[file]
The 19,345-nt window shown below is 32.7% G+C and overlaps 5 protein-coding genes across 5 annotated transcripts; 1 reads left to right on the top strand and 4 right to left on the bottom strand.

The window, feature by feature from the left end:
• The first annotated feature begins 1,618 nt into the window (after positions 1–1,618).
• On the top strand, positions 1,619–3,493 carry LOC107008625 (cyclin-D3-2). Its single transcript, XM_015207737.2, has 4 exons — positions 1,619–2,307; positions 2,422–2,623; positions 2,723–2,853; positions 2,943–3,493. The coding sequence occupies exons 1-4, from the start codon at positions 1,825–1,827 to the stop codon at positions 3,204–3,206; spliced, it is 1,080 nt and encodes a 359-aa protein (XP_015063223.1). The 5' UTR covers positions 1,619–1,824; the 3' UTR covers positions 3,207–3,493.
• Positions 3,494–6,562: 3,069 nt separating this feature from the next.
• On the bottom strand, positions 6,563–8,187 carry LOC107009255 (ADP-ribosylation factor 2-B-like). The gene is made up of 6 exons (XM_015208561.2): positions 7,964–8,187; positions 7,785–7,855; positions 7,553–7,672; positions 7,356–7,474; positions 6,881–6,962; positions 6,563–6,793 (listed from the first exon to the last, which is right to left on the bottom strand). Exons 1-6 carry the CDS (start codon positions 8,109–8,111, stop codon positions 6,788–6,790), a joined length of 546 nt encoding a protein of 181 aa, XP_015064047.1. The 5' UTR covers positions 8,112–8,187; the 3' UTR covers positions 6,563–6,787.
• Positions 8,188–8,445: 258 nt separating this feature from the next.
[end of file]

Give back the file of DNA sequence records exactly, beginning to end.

The 19,345-nt window shown below is 32.7% G+C and overlaps 5 protein-coding genes across 5 annotated transcripts; 1 reads left to right on the top strand and 4 right to left on the bottom strand.

The window, feature by feature from the left end:
• The first annotated feature begins 1,618 nt into the window (after positions 1–1,618).
• On the top strand, positions 1,619–3,493 carry LOC107008625 (cyclin-D3-2). Its single transcript, XM_015207737.2, has 4 exons — positions 1,619–2,307; positions 2,422–2,623; positions 2,723–2,853; positions 2,943–3,493. The coding sequence occupies exons 1-4, from the start codon at positions 1,825–1,827 to the stop codon at positions 3,204–3,206; spliced, it is 1,080 nt and encodes a 359-aa protein (XP_015063223.1). The 5' UTR covers positions 1,619–1,824; the 3' UTR covers positions 3,207–3,493.
• Positions 3,494–6,562: 3,069 nt separating this feature from the next.
• On the bottom strand, positions 6,563–8,187 carry LOC107009255 (ADP-ribosylation factor 2-B-like). The gene is made up of 6 exons (XM_015208561.2): positions 7,964–8,187; positions 7,785–7,855; positions 7,553–7,672; positions 7,356–7,474; positions 6,881–6,962; positions 6,563–6,793 (listed from the first exon to the last, which is right to left on the bottom strand). Exons 1-6 carry the CDS (start codon positions 8,109–8,111, stop codon positions 6,788–6,790), a joined length of 546 nt encoding a protein of 181 aa, XP_015064047.1. The 5' UTR covers positions 8,112–8,187; the 3' UTR covers positions 6,563–6,787.
• Positions 8,188–8,445: 258 nt separating this feature from the next.